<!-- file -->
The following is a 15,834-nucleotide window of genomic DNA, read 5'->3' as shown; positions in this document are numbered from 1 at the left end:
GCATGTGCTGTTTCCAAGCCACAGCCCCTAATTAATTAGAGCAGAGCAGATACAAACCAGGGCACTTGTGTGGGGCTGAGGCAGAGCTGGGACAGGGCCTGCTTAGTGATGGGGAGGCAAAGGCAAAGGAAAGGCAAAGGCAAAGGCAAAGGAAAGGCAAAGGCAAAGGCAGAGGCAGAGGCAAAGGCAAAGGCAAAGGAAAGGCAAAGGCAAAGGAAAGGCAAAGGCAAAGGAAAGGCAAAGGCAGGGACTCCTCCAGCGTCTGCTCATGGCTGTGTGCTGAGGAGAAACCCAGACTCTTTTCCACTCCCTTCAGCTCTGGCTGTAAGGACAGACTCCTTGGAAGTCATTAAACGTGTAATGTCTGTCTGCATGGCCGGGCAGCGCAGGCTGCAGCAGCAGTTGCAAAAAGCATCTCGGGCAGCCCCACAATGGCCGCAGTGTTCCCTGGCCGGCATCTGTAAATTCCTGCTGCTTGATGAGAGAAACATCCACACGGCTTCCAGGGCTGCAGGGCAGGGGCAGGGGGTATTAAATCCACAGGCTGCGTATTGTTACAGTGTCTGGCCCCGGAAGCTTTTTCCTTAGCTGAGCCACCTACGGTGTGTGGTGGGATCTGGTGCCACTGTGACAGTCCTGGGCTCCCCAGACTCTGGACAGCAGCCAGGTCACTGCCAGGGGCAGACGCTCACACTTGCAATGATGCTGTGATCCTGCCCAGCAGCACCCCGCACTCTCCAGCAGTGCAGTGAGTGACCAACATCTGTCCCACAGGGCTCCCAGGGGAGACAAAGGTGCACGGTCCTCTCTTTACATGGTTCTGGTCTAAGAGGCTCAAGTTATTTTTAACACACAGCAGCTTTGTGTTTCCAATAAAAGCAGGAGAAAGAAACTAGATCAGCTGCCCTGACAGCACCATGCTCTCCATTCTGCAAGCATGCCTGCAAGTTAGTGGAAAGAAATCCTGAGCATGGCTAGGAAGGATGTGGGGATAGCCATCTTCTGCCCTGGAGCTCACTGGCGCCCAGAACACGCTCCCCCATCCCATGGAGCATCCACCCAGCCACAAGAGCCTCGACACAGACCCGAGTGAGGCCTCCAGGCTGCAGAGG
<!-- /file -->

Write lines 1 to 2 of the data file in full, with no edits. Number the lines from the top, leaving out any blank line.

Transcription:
The following is a 15,834-nucleotide window of genomic DNA, read 5'->3' as shown; positions in this document are numbered from 1 at the left end:
GCATGTGCTGTTTCCAAGCCACAGCCCCTAATTAATTAGAGCAGAGCAGATACAAACCAGGGCACTTGTGTGGGGCTGAGGCAGAGCTGGGACAGGGCCTGCTTAGTGATGGGGAGGCAAAGGCAAAGGAAAGGCAAAGGCAAAGGCAAAGGAAAGGCAAAGGCAAAGGCAGAGGCAGAGGCAAAGGCAAAGGCAAAGGAAAGGCAAAGGCAAAGGAAAGGCAAAGGCAAAGGAAAGGCAAAGGCAGGGACTCCTCCAGCGTCTGCTCATGGCTGTGTGCTGAGGAGAAACCCAGACTCTTTTCCACTCCCTTCAGCTCTGGCTGTAAGGACAGACTCCTTGGAAGTCATTAAACGTGTAATGTCTGTCTGCATGGCCGGGCAGCGCAGGCTGCAGCAGCAGTTGCAAAAAGCATCTCGGGCAGCCCCACAATGGCCGCAGTGTTCCCTGGCCGGCATCTGTAAATTCCTGCTGCTTGATGAGAGAAACATCCACACGGCTTCCAGGGCTGCAGGGCAGGGGCAGGGGGTATTAAATCCACAGGCTGCGTATTGTTACAGTGTCTGGCCCCGGAAGCTTTTTCCTTAGCTGAGCCACCTACGGTGTGTGGTGGGATCTGGTGCCACTGTGACAGTCCTGGGCTCCCCAGACTCTGGACAGCAGCCAGGTCACTGCCAGGGGCAGACGCTCACACTTGCAATGATGCTGTGATCCTGCCCAGCAGCACCCCGCACTCTCCAGCAGTGCAGTGAGTGACCAACATCTGTCCCACAGGGCTCCCAGGGGAGACAAAGGTGCACGGTCCTCTCTTTACATGGTTCTGGTCTAAGAGGCTCAAGTTATTTTTAACACACAGCAGCTTTGTGTTTCCAATAAAAGCAGGAGAAAGAAACTAGATCAGCTGCCCTGACAGCACCATGCTCTCCATTCTGCAAGCATGCCTGCAAGTTAGTGGAAAGAAATCCTGAGCATGGCTAGGAAGGATGTGGGGATAGCCATCTTCTGCCCTGGAGCTCACTGGCGCCCAGAACACGCTCCCCCATCCCATGGAGCATCCACCCAGCCACAAGAGCCTCGACACAGACCCGAGTGAGGCCTCCAGGCTGCAGAGG